Building the Mary Powell

In 1860, Captain Absalom Lent Anderson announced his plans for a new steamboat. His announcement came at a seemingly inauspicious time both nationally and regionally. The nation was coming apart at the seams over the issue of slavery and the threat of secession. Railroads were offering spirited competition for transportation in the Hudson Valley, and a competing steamboat, the impressive James W. Baldwin, had just been ordered. But Anderson was optimistic.

Then the captain and owner of the passenger steamboat Thomas Powell, Anderson won high praise from the public for his smooth and safe operation of that vessel. But the ambitious captain wanted a new steamboat that would compete in the already crowded field of Hudson River passenger steamboats.

The Hudson River had hosted commercial steamboats for longer than anywhere else in the world. Starting in the fall of 1807, Robert Fulton’s groundbreaking “North River Steamboat” began running passengers from New York City to Albany. Its side-wheel design would go on to influence all subsequent Hudson River steamboats. With the breaking of the Livingston-Fulton steamboat monopoly in 1824 and the opening of the Erie Canal in 1825, steamboat traffic on the river skyrocketed. Entrepreneurs started (and dissolved) steamboat companies so often it was hard to keep track of the new vessels. Competition for passengers was fierce, and many steamboat companies took the fly-by-night approach of ridiculously low fares or boasts of incredible speed to try to secure enough passengers to turn a profit.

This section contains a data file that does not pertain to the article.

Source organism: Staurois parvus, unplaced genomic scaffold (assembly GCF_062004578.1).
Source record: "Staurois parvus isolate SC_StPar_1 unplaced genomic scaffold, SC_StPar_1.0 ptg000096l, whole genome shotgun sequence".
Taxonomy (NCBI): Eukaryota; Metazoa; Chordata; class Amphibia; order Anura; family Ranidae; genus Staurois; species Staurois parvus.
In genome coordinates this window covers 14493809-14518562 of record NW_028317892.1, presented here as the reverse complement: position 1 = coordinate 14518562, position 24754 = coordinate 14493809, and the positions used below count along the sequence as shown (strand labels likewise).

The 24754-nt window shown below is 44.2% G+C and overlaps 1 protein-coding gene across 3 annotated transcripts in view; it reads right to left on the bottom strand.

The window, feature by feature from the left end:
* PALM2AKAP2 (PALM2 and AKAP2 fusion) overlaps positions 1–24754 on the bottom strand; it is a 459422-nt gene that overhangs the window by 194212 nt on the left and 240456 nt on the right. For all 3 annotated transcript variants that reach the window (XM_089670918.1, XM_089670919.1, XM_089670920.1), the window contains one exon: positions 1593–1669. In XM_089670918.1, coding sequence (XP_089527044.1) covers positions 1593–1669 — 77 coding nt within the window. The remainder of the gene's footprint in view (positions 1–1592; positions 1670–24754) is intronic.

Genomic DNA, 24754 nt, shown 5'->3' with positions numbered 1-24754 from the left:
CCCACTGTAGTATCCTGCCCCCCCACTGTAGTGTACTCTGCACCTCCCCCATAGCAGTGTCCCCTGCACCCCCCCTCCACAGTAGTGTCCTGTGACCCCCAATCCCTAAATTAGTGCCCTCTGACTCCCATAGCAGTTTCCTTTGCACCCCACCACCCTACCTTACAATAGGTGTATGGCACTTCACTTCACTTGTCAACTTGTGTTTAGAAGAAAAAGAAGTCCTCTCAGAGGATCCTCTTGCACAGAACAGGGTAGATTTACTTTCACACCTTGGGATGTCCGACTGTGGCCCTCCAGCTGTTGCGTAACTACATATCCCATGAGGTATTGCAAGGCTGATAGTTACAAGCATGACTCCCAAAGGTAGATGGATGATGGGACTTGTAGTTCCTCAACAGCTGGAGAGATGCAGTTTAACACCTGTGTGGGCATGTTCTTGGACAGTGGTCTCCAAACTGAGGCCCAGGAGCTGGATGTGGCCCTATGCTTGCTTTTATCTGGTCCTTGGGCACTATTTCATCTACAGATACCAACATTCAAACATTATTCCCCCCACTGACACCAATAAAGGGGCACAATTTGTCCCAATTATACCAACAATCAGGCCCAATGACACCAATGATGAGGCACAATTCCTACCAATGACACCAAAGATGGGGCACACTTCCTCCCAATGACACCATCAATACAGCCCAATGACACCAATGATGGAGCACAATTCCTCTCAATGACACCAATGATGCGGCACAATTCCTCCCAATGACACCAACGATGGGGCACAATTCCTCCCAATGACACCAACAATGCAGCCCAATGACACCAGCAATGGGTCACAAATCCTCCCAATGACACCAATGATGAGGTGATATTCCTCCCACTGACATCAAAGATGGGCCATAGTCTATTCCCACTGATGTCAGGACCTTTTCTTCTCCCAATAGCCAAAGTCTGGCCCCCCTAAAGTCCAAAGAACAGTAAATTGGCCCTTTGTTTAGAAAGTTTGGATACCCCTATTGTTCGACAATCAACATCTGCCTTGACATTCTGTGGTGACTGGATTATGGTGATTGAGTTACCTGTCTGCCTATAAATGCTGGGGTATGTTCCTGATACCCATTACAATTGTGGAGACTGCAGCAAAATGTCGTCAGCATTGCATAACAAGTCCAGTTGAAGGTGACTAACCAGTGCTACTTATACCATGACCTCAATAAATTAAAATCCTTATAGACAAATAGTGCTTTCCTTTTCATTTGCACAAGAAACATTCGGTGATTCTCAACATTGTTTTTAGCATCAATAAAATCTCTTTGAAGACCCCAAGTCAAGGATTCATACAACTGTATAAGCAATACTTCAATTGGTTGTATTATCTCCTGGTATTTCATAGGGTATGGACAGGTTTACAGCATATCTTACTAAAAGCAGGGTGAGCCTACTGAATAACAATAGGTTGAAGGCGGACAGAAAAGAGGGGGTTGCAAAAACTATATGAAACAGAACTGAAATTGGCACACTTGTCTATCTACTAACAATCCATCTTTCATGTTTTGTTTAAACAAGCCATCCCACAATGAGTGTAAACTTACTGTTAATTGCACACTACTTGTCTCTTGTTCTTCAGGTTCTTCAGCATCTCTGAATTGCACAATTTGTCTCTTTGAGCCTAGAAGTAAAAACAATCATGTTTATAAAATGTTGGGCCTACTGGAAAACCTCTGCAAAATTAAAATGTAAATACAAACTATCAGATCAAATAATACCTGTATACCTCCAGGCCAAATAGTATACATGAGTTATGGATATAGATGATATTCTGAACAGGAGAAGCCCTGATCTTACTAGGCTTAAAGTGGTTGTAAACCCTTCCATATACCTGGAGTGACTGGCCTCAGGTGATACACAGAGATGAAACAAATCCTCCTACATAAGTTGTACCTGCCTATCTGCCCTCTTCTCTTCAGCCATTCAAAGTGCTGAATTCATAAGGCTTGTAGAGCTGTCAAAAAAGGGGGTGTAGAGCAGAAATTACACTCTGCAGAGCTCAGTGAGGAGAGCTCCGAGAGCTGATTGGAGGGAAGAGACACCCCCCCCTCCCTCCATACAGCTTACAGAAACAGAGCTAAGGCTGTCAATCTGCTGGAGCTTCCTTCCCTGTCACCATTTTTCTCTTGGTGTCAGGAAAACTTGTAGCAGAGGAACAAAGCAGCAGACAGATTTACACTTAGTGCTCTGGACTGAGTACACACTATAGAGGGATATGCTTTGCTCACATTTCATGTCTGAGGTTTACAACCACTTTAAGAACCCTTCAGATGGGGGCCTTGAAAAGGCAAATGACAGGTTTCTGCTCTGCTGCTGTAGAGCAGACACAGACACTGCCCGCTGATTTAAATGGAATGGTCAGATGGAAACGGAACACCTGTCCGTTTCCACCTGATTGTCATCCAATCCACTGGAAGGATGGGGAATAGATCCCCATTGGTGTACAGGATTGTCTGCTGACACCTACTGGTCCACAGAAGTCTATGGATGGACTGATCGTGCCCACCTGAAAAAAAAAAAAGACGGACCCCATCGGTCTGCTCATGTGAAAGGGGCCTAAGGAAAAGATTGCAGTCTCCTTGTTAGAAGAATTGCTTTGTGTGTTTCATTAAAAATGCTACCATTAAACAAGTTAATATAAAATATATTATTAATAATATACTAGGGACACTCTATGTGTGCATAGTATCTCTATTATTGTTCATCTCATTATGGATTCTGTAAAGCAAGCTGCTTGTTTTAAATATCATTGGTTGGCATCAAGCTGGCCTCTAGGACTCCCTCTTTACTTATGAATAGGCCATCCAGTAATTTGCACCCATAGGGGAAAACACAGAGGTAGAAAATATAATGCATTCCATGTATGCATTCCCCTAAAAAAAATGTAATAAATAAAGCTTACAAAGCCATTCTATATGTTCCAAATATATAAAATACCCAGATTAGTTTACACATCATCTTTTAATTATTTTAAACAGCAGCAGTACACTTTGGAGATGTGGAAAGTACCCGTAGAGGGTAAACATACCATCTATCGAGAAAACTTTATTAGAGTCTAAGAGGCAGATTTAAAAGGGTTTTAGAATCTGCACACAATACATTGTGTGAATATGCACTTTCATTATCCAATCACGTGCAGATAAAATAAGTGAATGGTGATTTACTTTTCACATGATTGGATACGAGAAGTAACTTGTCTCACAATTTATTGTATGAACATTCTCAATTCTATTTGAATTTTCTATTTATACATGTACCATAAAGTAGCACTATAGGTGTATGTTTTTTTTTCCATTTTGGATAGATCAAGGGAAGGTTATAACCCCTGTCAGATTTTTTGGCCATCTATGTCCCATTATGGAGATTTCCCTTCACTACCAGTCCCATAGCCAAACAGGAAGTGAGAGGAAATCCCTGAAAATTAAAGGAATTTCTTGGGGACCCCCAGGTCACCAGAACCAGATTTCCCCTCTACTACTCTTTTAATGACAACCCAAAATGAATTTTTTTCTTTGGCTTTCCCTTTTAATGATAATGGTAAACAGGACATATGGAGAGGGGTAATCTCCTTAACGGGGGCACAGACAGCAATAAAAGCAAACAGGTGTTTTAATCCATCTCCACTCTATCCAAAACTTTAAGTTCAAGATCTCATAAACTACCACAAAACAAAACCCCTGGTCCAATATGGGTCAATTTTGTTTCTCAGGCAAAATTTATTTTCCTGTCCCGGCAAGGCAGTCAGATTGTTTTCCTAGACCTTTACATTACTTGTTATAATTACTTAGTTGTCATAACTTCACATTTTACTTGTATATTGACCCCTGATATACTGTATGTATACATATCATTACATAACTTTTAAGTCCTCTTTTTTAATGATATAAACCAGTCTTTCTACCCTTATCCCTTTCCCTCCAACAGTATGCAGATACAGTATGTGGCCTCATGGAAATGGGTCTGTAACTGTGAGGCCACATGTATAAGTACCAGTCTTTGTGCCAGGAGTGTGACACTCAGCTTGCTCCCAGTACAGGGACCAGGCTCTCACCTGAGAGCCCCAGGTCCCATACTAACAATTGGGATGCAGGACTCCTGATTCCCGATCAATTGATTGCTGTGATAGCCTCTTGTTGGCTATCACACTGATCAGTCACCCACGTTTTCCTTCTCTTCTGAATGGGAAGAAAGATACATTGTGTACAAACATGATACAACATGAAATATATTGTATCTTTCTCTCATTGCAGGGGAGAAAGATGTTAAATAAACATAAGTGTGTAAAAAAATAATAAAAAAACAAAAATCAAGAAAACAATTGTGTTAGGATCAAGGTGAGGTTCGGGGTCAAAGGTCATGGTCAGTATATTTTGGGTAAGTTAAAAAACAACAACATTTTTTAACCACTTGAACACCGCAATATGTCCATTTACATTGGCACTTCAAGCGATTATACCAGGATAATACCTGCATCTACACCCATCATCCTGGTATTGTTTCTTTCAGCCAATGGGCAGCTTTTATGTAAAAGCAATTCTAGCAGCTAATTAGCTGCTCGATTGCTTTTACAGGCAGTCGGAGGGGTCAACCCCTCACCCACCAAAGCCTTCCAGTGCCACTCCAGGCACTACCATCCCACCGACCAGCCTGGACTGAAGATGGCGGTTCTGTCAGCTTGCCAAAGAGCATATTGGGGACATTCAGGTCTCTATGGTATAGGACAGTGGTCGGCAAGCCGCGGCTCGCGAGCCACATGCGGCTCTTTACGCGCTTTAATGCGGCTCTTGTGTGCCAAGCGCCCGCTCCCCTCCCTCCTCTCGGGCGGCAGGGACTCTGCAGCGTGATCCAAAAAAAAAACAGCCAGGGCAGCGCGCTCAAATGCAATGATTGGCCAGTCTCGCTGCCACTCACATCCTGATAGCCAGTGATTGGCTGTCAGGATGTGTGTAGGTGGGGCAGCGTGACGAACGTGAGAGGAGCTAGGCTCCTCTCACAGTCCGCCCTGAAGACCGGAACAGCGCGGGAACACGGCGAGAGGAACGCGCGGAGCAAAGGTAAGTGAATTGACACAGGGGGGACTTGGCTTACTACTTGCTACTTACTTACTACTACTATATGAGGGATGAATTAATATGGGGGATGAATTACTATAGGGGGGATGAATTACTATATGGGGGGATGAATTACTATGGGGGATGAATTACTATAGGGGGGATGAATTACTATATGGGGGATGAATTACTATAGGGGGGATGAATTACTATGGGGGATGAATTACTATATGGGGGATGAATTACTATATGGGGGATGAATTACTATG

But Absalom Anderson was different. In the summer of 1859, the Brooklyn Evening Star had this to say about him,

“In these fast days when men are so blinded in their pursuit of the almighty dollar, that the ordinary courtesies of life are frequently ignored, it is a satisfaction to find an exception to the general rule. We as well as others, have found this exception in the person of Captain A. L. Anderson, master of the steamer Thomas Powell, who by general assent of all who have taken passage in his boat, is par excellence the prince of North River steamboat commanders. In him are combined the rare qualities of always being a commander and at the same time a gentleman. His whole time is devoted to the management of the boat and to the comfort of his numerous passengers. There is no ostentatious display made, as is too often the case, to let every body on board know “I’m commander,” but on the contrary he is about every where, watching every thing narrowly and looking after the comfort of his passengers, without noise. His officers understand him thoroughly and obey his commands given in a mild tone, with cheerfulness. Having been frequently on his boat for several years past, we can say that we never heard an oath or vulgar expression come from the Captain or his officers, even under the most trying circumstances.”

The Thomas Powell was, at the time, considered one of the fastest and best-appointed steamboats on the river at that time. But she wasn’t getting any younger, and there had not been many new steamboats boats commissioned in the last decade. So, to keep up with the times and thinking about the future, Absalom Anderson commissioned Michael S. Allison of Hoboken, New Jersey to build a new steamboat — one to rival all others on the river at the time.

Building the Mary Powell